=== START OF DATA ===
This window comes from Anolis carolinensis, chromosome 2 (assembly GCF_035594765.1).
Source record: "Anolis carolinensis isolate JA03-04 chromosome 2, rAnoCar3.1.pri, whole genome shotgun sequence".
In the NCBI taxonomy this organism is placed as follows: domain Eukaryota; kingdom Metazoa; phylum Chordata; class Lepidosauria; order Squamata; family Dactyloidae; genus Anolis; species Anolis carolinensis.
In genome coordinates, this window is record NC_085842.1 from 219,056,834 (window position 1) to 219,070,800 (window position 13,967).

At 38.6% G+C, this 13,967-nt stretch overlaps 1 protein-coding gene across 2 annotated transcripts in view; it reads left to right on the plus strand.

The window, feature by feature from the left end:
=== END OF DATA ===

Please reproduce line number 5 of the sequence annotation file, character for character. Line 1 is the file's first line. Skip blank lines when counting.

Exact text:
At 38.6% G+C, this 13,967-nt stretch overlaps 1 protein-coding gene across 2 annotated transcripts in view; it reads left to right on the plus strand.